It was estimated that over 1,000 people in the area were bereaved by the Senghenydd disaster. Nearly all of the families in the town were affected, in one way or another. It was said that there was a victim in every household. Enquiries found that numerous faults could be laid at the door of the owners and managers, yet, despite this, the grand total of fines and compensation came only £24. One Newspaper was quoted to tally the cost of each miners life as ‘£0 1s 1 1/4d’. In other words, by today’s rates, only 6 pence. The Senghenydd pit disaster is remembered as the most lethal and tragic mining disaster in British history.
Having worked in the area a number of times over the years, (and created a number of murals on the subject), I am well schooled on the subject, so we set about making pans for the mural. We decided to tie in the bridge by using a concept similar to a project we did last year in the next town by creating a historical piece in black and white on one side, and a colour version on the opposite side representing the beauty of the area. We used old photos from the day of the 1913 disaster as reference, strong images that still reflect the community’s feeling of loss today. Whilst I was painting, people told me stories about their grandfathers or relatives who either died in the accidents or had lucky escapes due to being “on afternoons” that day.
I love this about my job. I often seem to act as a direct link between peoples memories, history, and the preservation of both. I feel honoured to be able to help communities create lasting visual pieces that celebrate or reflect on their own particular culture and history. In this case, Its a privilege to help create such a dedication to the memories of those who lost their lives.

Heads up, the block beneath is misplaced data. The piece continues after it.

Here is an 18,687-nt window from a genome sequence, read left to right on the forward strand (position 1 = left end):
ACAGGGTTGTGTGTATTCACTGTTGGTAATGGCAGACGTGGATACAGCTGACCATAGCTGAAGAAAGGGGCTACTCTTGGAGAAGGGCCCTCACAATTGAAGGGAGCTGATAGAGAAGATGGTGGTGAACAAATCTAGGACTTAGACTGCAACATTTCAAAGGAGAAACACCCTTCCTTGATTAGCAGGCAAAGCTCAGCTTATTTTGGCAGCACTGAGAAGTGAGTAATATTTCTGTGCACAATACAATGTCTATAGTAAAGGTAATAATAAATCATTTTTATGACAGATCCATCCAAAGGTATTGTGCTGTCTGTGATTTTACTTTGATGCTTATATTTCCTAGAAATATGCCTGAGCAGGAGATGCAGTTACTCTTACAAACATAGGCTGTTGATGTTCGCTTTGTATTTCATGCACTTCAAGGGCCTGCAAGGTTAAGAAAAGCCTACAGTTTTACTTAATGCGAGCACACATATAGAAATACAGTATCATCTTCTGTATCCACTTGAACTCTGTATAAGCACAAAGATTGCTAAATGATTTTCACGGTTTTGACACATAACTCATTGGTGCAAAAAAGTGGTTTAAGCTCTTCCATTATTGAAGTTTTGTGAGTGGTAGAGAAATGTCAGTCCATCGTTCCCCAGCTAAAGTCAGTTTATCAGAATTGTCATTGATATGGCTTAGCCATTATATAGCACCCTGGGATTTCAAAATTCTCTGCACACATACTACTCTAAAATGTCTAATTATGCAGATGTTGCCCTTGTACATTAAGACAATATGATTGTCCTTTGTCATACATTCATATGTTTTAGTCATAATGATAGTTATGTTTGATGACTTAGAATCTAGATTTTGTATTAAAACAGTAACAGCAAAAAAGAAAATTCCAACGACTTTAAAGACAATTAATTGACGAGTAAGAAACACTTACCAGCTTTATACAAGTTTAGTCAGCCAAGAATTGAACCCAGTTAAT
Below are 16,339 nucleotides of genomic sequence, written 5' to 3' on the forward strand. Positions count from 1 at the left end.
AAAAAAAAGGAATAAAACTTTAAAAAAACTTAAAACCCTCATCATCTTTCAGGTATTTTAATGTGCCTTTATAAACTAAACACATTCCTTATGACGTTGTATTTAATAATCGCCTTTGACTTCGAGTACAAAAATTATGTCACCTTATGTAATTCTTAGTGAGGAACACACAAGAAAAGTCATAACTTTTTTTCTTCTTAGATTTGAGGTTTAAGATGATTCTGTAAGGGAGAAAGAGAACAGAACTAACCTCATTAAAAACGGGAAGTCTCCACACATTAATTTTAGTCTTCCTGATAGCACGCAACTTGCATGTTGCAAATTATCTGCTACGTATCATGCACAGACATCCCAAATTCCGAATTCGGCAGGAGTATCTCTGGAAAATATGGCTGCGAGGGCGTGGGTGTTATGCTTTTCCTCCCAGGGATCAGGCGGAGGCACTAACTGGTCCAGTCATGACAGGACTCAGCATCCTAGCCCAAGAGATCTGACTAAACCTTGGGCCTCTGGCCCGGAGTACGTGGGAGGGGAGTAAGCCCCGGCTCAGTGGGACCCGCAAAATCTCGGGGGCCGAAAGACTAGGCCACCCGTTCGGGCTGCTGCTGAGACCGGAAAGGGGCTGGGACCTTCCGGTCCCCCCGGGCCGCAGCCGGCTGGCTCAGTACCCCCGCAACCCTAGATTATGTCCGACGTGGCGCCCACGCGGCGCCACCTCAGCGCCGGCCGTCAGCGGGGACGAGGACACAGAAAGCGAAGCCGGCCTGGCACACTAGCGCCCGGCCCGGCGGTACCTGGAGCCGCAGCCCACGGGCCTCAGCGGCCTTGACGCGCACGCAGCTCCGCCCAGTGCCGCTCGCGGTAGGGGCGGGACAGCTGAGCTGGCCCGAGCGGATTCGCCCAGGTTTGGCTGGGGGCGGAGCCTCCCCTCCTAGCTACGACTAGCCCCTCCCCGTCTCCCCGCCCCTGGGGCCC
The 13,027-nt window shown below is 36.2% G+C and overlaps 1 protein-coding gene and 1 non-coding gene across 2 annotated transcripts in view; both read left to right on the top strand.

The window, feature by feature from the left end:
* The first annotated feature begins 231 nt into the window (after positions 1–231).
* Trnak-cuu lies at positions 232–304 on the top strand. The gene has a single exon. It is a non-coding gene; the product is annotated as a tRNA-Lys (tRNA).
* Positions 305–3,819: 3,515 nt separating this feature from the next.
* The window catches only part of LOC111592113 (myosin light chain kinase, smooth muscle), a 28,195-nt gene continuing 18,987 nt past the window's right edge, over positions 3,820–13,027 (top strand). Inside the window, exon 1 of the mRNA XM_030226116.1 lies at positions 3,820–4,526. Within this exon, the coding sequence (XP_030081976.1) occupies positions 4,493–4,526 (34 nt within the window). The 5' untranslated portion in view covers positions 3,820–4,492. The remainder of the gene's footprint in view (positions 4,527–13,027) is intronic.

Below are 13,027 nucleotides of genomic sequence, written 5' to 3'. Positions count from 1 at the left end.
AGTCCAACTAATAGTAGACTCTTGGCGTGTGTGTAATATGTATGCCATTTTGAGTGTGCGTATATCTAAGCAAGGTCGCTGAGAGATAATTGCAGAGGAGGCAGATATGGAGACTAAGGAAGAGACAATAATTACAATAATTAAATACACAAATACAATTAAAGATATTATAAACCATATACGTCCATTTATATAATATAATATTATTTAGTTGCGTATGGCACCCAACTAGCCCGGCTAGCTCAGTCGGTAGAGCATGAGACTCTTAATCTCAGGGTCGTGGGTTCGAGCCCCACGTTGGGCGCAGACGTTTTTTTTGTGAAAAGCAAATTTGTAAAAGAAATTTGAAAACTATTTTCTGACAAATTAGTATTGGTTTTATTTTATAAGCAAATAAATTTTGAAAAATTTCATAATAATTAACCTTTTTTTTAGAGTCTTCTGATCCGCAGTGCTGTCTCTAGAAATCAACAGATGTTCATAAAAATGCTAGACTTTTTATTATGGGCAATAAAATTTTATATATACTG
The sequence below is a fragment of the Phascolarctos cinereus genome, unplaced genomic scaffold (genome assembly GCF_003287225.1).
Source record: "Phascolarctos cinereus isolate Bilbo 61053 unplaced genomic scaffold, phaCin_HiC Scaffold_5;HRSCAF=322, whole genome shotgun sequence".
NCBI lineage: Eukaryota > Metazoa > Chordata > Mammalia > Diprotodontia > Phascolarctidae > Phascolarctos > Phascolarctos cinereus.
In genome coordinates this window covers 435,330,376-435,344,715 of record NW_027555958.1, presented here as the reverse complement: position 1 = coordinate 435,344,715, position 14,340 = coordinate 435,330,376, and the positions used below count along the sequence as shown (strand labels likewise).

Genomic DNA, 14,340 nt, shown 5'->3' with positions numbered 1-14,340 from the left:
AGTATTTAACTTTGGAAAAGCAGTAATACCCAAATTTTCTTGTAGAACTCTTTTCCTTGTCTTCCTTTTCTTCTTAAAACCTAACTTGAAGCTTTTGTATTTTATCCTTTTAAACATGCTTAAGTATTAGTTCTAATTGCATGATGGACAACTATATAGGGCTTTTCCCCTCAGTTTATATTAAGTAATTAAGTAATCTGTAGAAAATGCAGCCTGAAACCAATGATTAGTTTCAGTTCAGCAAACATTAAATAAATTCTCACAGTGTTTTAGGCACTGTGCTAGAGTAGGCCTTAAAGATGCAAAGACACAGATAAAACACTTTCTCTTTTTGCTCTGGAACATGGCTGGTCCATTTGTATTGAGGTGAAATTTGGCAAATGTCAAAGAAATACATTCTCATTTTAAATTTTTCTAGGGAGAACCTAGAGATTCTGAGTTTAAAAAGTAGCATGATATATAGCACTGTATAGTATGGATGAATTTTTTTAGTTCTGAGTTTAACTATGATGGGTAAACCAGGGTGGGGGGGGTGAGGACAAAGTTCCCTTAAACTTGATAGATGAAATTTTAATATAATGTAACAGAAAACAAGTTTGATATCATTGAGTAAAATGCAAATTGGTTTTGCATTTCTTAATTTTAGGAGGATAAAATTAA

I was approached by The Harbour Authority to work on a very cool new project, creating a mural to pay homage to the old historical Ely Subway. This was a pedestrian tunnel that ran from what is now Plas Pamir, beneath the River Ely to the area where Cardiff Bay Yacht Club now stands. It was a thoroughfare linking both banks of the river – allowing pedestrians, including hundreds of sailors and dockworkers, to cross the Ely without negotiating the muddy river banks and taking the chain ferry.
Ive read lots old stories about this Subway whilst doing research for the project, it was opened in 1900 and used until 1936. It was then re-opened for use as an air-raid shelter during the Second World War and for dock operations when Penarth Docks were taken over by the US Navy in the run-up to D Day. Both entrances were finally bricked up in 1963.
An awesome bit or relatively unknown history of Cardiff’s Bay area and Penarth, this was a fun project to work on. I looked at old images of ships and the docks, and also used an old photograph showing a worker leaving the tunnel for the main central piece in the mural. A number of old timers stopped to talk of their own memories of the tunnel, which was great to hear first hand experiences of the subject.